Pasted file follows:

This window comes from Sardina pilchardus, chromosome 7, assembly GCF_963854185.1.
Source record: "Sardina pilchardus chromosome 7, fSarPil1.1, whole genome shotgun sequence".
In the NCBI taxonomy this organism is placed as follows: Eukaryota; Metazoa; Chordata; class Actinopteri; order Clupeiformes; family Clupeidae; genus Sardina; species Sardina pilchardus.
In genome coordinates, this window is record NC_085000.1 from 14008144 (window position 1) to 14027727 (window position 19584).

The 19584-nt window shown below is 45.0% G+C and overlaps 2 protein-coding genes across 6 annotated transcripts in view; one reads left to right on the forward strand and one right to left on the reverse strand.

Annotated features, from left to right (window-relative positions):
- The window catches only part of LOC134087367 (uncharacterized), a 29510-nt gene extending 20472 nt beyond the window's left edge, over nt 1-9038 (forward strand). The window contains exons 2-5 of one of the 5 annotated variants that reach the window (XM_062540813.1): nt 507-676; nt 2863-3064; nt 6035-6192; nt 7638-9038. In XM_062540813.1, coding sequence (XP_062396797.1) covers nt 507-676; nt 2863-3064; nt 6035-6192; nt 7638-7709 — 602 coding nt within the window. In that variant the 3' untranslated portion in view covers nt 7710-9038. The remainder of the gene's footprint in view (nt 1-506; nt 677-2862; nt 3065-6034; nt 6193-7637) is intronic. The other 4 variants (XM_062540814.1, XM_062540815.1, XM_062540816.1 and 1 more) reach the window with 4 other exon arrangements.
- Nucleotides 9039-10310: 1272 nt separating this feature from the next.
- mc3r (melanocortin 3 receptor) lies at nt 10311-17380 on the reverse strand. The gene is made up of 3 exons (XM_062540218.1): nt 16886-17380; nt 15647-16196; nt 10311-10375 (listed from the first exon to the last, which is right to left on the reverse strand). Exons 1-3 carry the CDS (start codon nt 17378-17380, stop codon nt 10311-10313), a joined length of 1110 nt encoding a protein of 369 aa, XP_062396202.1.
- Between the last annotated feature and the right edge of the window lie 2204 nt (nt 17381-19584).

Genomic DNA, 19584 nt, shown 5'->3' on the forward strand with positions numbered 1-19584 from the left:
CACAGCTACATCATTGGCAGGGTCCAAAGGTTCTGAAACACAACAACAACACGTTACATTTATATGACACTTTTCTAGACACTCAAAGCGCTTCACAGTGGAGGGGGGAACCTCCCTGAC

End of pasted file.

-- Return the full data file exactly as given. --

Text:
This window comes from Sardina pilchardus, chromosome 7, assembly GCF_963854185.1.
Source record: "Sardina pilchardus chromosome 7, fSarPil1.1, whole genome shotgun sequence".
In the NCBI taxonomy this organism is placed as follows: Eukaryota; Metazoa; Chordata; class Actinopteri; order Clupeiformes; family Clupeidae; genus Sardina; species Sardina pilchardus.
In genome coordinates, this window is record NC_085000.1 from 14008144 (window position 1) to 14027727 (window position 19584).

The 19584-nt window shown below is 45.0% G+C and overlaps 2 protein-coding genes across 6 annotated transcripts in view; one reads left to right on the forward strand and one right to left on the reverse strand.

Annotated features, from left to right (window-relative positions):
- The window catches only part of LOC134087367 (uncharacterized), a 29510-nt gene extending 20472 nt beyond the window's left edge, over nt 1-9038 (forward strand). The window contains exons 2-5 of one of the 5 annotated variants that reach the window (XM_062540813.1): nt 507-676; nt 2863-3064; nt 6035-6192; nt 7638-9038. In XM_062540813.1, coding sequence (XP_062396797.1) covers nt 507-676; nt 2863-3064; nt 6035-6192; nt 7638-7709 — 602 coding nt within the window. In that variant the 3' untranslated portion in view covers nt 7710-9038. The remainder of the gene's footprint in view (nt 1-506; nt 677-2862; nt 3065-6034; nt 6193-7637) is intronic. The other 4 variants (XM_062540814.1, XM_062540815.1, XM_062540816.1 and 1 more) reach the window with 4 other exon arrangements.
- Nucleotides 9039-10310: 1272 nt separating this feature from the next.
- mc3r (melanocortin 3 receptor) lies at nt 10311-17380 on the reverse strand. The gene is made up of 3 exons (XM_062540218.1): nt 16886-17380; nt 15647-16196; nt 10311-10375 (listed from the first exon to the last, which is right to left on the reverse strand). Exons 1-3 carry the CDS (start codon nt 17378-17380, stop codon nt 10311-10313), a joined length of 1110 nt encoding a protein of 369 aa, XP_062396202.1.
- Between the last annotated feature and the right edge of the window lie 2204 nt (nt 17381-19584).

Genomic DNA, 19584 nt, shown 5'->3' on the forward strand with positions numbered 1-19584 from the left:
CACAGCTACATCATTGGCAGGGTCCAAAGGTTCTGAAACACAACAACAACACGTTACATTTATATGACACTTTTCTAGACACTCAAAGCGCTTCACAGTGGAGGGGGGAACCTCCCTGAC